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23/10/2021

Wild About Wildlife: Song Thrush sings in winter

Wild About Wildlife: Song thrush sings in winter

The Thrush is one of Ireland's top 20 most widespread garden birds

There was a brief break in the rain and I am making the most of any opportunity to get outside for a walk. Small rivers flowed down the sides of the road into ditches and drains that were already well past capacity. The normally gentle hill streams had been turned into fast flowing torrents and the water insects will have buried deep into the river bed to avoid been swept away.

The road I was following is bordered by a steep tree lined valley. Willow, hazel, oak and the occasional alder clink to the sides. This had been untouched by modern farming for generations and contains a rich flora and fauna. In the spring before the leaves come on the trees the woodland floor is covered in bluebells.

This is a great spot in winter to stand and listen for birds. Sometimes a sparrowhawk shoots by chasing a fluttering bird. Today there was only a few singing wrens and a troop of long tailed tits marching through the branches.

I was about to move on when I heard the distinctive calls of a song thrush. This is a very recognizable song as most of the main phrases and calls are repeated up to three times. When all the other birds are quite in the trees the song thrush has the countryside practically to himself.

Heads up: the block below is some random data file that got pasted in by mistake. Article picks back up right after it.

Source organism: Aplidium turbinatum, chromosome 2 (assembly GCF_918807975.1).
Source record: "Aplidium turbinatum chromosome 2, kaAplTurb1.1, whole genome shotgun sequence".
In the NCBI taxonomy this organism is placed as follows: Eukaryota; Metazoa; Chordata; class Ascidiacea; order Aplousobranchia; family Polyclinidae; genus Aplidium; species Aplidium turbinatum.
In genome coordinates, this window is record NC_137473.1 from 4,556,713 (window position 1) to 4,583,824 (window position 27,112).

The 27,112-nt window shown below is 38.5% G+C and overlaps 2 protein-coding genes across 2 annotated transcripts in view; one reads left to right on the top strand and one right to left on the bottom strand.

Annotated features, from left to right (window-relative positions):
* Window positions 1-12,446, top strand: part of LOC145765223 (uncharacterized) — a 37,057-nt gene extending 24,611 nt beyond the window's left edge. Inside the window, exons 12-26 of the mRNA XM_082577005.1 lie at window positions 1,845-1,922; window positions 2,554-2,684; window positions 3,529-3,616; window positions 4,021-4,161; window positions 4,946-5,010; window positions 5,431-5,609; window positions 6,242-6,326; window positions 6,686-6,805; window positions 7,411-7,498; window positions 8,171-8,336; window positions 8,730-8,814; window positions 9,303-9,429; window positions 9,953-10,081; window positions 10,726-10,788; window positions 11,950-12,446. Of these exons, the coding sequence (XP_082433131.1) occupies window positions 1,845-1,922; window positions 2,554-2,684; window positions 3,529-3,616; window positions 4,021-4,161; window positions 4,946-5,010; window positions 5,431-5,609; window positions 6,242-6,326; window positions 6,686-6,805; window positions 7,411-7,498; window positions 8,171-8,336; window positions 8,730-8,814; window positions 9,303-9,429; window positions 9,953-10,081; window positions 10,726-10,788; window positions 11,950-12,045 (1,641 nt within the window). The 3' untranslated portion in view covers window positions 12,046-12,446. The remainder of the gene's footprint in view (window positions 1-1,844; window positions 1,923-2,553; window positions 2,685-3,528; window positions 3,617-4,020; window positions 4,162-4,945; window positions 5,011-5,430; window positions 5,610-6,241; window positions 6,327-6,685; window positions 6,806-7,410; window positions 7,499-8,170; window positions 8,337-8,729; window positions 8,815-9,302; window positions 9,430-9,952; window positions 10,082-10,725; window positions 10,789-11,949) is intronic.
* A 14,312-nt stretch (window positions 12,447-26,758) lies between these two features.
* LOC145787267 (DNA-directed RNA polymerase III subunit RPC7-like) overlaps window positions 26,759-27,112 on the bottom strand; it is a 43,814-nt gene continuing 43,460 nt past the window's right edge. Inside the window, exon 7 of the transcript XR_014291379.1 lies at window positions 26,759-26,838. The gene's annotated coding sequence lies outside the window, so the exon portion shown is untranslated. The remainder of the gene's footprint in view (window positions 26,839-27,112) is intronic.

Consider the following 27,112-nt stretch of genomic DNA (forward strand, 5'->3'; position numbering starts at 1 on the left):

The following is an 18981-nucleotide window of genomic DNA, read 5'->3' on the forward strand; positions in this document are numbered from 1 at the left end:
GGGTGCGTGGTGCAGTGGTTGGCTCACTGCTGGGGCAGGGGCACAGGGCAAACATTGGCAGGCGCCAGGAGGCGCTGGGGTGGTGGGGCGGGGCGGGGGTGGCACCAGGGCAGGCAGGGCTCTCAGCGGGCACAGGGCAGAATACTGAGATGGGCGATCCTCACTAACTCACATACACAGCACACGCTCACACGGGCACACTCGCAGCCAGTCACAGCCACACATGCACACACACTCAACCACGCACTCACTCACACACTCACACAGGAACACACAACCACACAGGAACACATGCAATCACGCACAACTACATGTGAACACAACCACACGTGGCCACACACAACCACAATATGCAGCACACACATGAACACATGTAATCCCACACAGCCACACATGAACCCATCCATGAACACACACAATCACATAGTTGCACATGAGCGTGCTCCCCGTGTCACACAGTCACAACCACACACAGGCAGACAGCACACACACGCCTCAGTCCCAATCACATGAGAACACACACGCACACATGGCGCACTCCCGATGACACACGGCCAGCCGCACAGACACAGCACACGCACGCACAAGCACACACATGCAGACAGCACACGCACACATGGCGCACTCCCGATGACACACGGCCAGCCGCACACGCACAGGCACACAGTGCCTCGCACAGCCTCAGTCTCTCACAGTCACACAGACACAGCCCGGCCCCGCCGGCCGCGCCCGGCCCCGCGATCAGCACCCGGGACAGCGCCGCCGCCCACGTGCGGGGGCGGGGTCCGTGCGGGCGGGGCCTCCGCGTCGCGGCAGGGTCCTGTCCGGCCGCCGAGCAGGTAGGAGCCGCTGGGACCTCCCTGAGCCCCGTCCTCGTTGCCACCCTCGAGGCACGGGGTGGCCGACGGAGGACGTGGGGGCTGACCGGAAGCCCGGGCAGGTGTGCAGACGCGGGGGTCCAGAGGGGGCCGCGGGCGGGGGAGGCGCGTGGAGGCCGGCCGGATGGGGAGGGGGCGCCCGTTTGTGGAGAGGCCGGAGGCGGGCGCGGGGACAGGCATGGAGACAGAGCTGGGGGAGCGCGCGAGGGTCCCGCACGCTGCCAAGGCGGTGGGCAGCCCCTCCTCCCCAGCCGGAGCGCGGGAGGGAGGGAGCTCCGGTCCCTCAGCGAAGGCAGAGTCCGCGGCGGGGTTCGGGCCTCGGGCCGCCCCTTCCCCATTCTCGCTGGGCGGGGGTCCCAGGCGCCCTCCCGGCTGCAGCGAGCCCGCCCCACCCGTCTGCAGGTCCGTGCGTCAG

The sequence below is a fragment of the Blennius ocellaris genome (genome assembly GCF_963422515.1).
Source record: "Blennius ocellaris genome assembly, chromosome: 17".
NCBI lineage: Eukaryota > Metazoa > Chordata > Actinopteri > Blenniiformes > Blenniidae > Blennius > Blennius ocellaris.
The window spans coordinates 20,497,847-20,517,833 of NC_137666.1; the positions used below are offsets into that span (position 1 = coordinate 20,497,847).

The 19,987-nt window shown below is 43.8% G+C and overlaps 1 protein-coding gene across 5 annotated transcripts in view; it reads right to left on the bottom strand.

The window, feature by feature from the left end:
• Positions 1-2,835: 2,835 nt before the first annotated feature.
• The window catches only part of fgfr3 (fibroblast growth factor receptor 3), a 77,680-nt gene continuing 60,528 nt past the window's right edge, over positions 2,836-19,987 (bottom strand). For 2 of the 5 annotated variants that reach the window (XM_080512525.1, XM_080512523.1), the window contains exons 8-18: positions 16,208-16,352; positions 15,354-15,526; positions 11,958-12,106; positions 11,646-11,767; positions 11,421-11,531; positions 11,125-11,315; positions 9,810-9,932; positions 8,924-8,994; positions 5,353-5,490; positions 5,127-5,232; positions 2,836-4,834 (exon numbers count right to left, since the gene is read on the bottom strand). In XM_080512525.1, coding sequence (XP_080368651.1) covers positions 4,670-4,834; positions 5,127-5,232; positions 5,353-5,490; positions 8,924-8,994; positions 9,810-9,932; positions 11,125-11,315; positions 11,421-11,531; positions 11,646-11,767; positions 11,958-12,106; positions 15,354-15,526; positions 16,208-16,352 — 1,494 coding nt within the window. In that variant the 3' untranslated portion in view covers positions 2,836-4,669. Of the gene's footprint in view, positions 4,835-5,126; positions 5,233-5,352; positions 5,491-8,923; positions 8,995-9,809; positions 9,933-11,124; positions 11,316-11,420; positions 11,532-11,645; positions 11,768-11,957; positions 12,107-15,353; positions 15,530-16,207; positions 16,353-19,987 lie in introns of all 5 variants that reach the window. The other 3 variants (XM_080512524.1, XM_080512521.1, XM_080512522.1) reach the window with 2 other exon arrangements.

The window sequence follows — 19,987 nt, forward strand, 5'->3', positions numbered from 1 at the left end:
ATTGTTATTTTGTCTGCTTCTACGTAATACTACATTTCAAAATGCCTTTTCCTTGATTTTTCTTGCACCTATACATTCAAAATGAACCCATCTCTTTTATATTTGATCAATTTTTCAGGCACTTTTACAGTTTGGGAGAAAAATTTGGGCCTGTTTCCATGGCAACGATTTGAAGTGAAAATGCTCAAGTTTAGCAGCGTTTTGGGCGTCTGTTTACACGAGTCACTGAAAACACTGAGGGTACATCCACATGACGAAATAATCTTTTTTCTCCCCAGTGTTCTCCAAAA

It takes a few weeks for him to leave the safety of the woods and venture into my garden. I have noticed over the years that they use different trees at certain times of the day. In the morning he can be heard across the road in a neighbour’s tall conifer tree. When the kids are strolling in warily from school he has moved to the side of the house and only fades away with the setting of the sun. These trees make sense are they are the biggest around my house

The song thrush population is swollen in winter by the arrival of thrushes from the European mainland. These birds are escaping harsher winters and also we still have some of the best berried hedgerows on the continent, despite decades of mismanagement.

This might be one of the reasons while the resident song thrush sings during the winter. There precious territory containing food needs to be protected. Also these areas will be important in the spring time as potential breeding grounds.

Song thrushes feed mainly on worms and snails and they unpaid pest controllers in our gardens and on the farming landscape. Species that feed on slugs and snails are badly hit by the use of slug pellets. This is slowly built up in their bodies leading to long term health issues and eventually death.

They also feed on berries from trees like hawthorn and mountain ash. Garden apples are a favourite and if you have any bruised ones from the kitchen, place out under a hedge for the birds to eat.

This species is slightly smaller than a blackbird and is often bullied out of its food. The thrush has warm brown upper parts and the buff whitish underparts have lines of black arrow shaped markings.

I often see thrushes on the lawn or the middle of parks. Here it hops along he ground, stopping every few feet to listen for the rustle of earthworms. With a quick flick of its head it tries to pull up the worm and sometimes the worm does as win this Samson and Goliath contest.

For more, email albert.nolan@rocketmail.com or phone 089 4230502

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